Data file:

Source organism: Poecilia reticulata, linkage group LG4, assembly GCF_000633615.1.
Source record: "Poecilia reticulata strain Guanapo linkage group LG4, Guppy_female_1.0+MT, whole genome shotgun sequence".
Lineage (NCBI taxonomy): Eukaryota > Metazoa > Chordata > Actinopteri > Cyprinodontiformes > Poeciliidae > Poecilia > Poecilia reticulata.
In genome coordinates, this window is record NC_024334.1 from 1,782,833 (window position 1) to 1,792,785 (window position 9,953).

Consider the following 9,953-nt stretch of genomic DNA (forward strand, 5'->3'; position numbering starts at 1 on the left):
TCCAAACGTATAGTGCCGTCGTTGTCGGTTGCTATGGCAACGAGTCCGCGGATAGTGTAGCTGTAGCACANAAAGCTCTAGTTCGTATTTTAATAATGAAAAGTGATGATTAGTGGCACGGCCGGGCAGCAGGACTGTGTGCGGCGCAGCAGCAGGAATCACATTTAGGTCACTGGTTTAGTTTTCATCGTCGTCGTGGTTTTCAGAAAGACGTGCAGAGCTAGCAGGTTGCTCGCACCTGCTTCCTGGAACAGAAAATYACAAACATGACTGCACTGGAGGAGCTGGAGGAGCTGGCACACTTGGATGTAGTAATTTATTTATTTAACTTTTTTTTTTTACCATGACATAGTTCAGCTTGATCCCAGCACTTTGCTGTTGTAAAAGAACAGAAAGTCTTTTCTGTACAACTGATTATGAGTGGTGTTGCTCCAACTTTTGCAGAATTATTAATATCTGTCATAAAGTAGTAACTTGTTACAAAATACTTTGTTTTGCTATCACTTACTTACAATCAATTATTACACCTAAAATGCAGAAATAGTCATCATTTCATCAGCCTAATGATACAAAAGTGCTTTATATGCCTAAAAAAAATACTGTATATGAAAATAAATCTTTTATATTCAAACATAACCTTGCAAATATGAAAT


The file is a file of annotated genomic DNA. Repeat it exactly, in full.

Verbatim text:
Source organism: Poecilia reticulata, linkage group LG4, assembly GCF_000633615.1.
Source record: "Poecilia reticulata strain Guanapo linkage group LG4, Guppy_female_1.0+MT, whole genome shotgun sequence".
Lineage (NCBI taxonomy): Eukaryota > Metazoa > Chordata > Actinopteri > Cyprinodontiformes > Poeciliidae > Poecilia > Poecilia reticulata.
In genome coordinates, this window is record NC_024334.1 from 1,782,833 (window position 1) to 1,792,785 (window position 9,953).

Consider the following 9,953-nt stretch of genomic DNA (forward strand, 5'->3'; position numbering starts at 1 on the left):
TCCAAACGTATAGTGCCGTCGTTGTCGGTTGCTATGGCAACGAGTCCGCGGATAGTGTAGCTGTAGCACANAAAGCTCTAGTTCGTATTTTAATAATGAAAAGTGATGATTAGTGGCACGGCCGGGCAGCAGGACTGTGTGCGGCGCAGCAGCAGGAATCACATTTAGGTCACTGGTTTAGTTTTCATCGTCGTCGTGGTTTTCAGAAAGACGTGCAGAGCTAGCAGGTTGCTCGCACCTGCTTCCTGGAACAGAAAATYACAAACATGACTGCACTGGAGGAGCTGGAGGAGCTGGCACACTTGGATGTAGTAATTTATTTATTTAACTTTTTTTTTTTACCATGACATAGTTCAGCTTGATCCCAGCACTTTGCTGTTGTAAAAGAACAGAAAGTCTTTTCTGTACAACTGATTATGAGTGGTGTTGCTCCAACTTTTGCAGAATTATTAATATCTGTCATAAAGTAGTAACTTGTTACAAAATACTTTGTTTTGCTATCACTTACTTACAATCAATTATTACACCTAAAATGCAGAAATAGTCATCATTTCATCAGCCTAATGATACAAAAGTGCTTTATATGCCTAAAAAAAATACTGTATATGAAAATAAATCTTTTATATTCAAACATAACCTTGCAAATATGAAAT